DURHAM – From rock star dreams to helping startups succeed is the interesting career path for Google’s Amrit Dhir. He’s Head of Startup Connections and he’s in Durham as part of a Google for Startups entourage visiting American Underground this week for a series of events. WRAL TechWire’s exclusive two-part interview sheds light on the executive and his advice.

First, a bit of background.

“I help startups. But I don’t want your money. Or your equity,” he says in his LinkedIn profile.

“I connect promising tech startups to experts who can help them. Often that expert is a Googler; sometimes it’s me; and sometimes it’s someone else I know. I measure my success by the success of the startups I connect.”

His role at Google involves “connecting promising tech startups to Googlers and others who can help them. He identifies the need /opportunity jointly with the startup’s founder(s) in an initial consultation,” Google explains.

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“When the startup’s need can be addressed within his own skill and experience set (e.g. certain areas of business strategy, partnerships, or operations), Amrit provides the mentorship directly. In other cases, he taps into the 100k+ employee resource pool of Alphabet and his own personal network to make a connection.”

WRAL TechWires Chantal Allam Q&A with Dhir via email:

  • You’re definitely considered one of Google’s heavy hitters. What does it say about American Underground that Google is sending you here to do a workshop?

I feel like I have the best job in the world. What I love is that it’s squarely within my mandate to come out to ecosystems like Durham’s and work with founders and help them, on their terms, and according to their needs. American Underground has been a leading partner for Google for Startups for a number of years now. And we were very excited to recently welcome Veteran Capital into our network. It’s only natural for me to come out to their community, which we know to be both strong and well-served by these two organizations, and help however best I can.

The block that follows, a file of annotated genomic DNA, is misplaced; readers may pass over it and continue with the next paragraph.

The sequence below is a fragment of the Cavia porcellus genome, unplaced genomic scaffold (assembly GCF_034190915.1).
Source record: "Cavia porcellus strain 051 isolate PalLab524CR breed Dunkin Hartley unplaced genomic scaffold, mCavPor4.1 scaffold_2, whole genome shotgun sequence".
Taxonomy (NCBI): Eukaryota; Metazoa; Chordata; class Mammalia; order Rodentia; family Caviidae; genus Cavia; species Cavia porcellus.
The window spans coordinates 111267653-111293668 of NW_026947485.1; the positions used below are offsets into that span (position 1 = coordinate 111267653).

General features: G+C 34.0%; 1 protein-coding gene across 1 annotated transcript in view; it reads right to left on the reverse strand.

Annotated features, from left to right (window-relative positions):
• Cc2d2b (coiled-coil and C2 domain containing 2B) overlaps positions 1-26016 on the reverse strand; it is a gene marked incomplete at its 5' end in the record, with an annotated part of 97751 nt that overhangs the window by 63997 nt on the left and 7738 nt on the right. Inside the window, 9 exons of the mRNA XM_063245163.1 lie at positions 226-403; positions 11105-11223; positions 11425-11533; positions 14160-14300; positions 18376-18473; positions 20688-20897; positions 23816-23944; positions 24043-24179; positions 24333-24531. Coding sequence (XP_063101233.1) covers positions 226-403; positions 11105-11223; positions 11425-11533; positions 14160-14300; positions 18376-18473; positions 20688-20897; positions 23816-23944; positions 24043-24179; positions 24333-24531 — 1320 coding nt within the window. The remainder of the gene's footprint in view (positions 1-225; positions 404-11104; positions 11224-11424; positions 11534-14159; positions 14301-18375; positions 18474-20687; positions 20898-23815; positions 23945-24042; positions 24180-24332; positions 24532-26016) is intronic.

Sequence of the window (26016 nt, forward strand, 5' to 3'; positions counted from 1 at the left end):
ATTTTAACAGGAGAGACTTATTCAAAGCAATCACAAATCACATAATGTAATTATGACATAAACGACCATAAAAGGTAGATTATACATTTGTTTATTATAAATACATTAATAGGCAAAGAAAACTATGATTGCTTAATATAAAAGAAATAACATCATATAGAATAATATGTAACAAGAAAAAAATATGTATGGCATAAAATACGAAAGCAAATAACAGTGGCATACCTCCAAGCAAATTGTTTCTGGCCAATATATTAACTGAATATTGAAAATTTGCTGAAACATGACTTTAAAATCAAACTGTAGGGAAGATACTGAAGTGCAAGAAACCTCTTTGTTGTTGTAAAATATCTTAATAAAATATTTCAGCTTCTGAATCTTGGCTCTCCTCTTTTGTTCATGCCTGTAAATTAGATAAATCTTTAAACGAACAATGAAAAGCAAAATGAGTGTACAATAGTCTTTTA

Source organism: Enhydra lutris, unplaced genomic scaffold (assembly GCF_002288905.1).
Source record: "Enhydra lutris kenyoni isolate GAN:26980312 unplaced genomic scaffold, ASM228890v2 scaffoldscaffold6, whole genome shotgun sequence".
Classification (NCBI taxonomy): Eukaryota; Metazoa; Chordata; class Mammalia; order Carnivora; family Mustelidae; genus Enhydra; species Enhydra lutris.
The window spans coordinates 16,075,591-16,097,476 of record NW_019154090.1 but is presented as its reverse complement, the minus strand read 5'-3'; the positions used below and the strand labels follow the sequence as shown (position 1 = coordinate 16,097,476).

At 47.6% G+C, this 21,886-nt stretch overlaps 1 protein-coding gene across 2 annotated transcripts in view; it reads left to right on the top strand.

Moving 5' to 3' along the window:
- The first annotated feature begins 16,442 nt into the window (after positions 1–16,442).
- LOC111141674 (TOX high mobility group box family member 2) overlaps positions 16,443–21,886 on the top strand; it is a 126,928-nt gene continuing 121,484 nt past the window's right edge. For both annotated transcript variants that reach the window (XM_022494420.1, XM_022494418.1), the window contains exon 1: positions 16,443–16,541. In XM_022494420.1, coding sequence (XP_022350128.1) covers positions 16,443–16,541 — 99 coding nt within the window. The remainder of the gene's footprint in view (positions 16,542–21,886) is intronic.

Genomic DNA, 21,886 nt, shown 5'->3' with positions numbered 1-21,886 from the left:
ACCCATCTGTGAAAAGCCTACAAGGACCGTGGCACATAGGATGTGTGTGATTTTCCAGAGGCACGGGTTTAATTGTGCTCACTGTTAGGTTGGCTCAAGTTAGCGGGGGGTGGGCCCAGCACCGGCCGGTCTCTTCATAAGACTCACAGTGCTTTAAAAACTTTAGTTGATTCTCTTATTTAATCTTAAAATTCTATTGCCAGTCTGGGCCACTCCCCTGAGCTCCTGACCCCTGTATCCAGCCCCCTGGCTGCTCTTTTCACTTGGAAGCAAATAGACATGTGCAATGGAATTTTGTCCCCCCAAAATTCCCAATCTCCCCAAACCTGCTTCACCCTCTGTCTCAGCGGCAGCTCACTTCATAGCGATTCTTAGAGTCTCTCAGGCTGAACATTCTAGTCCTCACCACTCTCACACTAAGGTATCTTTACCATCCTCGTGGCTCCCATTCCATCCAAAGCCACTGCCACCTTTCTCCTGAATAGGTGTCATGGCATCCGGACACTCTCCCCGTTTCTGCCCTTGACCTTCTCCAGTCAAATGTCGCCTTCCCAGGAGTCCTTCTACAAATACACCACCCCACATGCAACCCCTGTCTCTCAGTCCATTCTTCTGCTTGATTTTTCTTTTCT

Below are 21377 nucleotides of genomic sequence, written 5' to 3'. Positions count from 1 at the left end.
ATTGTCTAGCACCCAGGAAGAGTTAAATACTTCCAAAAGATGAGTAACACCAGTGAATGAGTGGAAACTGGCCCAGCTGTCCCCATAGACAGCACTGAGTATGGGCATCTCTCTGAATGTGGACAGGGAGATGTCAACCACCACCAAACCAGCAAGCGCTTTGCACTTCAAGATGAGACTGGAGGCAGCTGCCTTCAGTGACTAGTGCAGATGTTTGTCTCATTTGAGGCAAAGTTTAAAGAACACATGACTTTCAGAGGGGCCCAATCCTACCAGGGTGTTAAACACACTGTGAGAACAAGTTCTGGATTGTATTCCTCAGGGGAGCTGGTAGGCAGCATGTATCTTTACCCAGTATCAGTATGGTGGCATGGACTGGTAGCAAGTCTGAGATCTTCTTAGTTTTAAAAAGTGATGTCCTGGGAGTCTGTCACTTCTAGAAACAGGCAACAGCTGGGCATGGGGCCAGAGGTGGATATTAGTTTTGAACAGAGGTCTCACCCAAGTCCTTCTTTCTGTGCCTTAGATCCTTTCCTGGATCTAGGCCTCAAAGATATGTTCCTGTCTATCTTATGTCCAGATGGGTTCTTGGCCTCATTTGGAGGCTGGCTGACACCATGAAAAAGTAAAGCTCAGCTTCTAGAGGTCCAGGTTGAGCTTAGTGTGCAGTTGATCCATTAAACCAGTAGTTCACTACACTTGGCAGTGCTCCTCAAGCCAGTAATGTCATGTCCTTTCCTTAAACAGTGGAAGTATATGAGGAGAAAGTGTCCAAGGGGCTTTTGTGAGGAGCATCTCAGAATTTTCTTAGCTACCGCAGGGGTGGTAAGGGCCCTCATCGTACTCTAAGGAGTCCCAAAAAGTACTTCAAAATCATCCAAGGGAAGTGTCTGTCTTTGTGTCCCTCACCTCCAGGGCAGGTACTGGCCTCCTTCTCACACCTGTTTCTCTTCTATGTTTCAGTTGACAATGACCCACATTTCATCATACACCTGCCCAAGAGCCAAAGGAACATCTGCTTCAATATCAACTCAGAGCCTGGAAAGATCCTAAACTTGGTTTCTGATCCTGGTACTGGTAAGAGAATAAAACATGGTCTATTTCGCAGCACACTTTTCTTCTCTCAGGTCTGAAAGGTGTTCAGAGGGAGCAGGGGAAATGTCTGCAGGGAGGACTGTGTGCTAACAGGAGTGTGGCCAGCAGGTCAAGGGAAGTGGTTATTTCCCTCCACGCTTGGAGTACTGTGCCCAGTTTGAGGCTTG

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And the way that I like to help is by sharing – or open-sourcing – two features I have already seen add value in other regions: my experiences and my network. On experience, I’ve had the great privilege to work in business development for some of Alphabet’s most innovative products and groundbreaking technologies: projects in Google Research and AI; X, the Moonshot Factory (formerly Google X); Verily (formerly Google Life Sciences); and more. My workshop draws from my experience in this work, as I pull out some of the lessons I’ve picked up when it comes to pitching and closing partnerships. That’s how I help directly.

One thing I’ve learned in the past three years working for Google for Startups in regions outside of Silicon Valley is that I can also help indirectly: by connecting founders with others who can help. As an advisor to startups, I think it’s very important that I am honest about what I don’t know. There’s a ton I don’t know, and there are many areas where I would be doing the startups a disservice if I were to let on that I know something I don’t.

Honesty and humility are essential here. And, sometimes, in these cases, I know someone who can help: someone I’ve worked alongside in one of these various, multidisciplinary projects, or someone I know socially, whose work is relevant or adjacent. And, in some cases, I don’t know someone directly, but I have a pretty good guess that someone of the 100,000 people who work at Google has the right knowledge and/or skillset; in those cases, I then set about doing something I really enjoy: navigating Google and finding the right person to volunteer his or her time to help the startup.

  • Tell us a little about yourself. By looking at your LinkedIn account, you’ve jumped around from international studies to media culture studies to a law degree from Harvard. How did you end up in tech?

I’m definitely a jumper. I’ve always been drawn to the multidisciplinary and the interdisciplinary, and my scattered journey to today probably reflects this. I grew up in Los Angeles and spent most of the 90s and early 2000s singing, rapping, and screaming along to Rage Against the Machine, Sevendust, Thrice, and other punk and metal bands. All I ever wanted was to be a rock star. I tried to make that work. It didn’t. I failed. So this career at Google is a second choice.

I got here by way of law school, which I loved, but much more so because of school than because of law. I realized in my third week of Civil Procedure that I wasn’t meant to be a lawyer, but I just loved the privilege of sitting in a classroom and hearing an expert who has dedicated his or her life to a particular subject tell me about it, and so I stuck around. The other consistent theme in my background is the international. I love living in other countries, exploring other cultures, reading and walking in history, and fumbling around other languages.

My current job very conveniently allows me to do a lot of this while also helping entrepreneurs: in the last month alone, I’ve been in Nairobi and Kampala (where my father and mother, respectively, were born), Maribor, Philadelphia, and Warsaw (where I spent a number of months, struggling to distinguish between Polish consonants). Oh, I also really love broadway musicals and opera.

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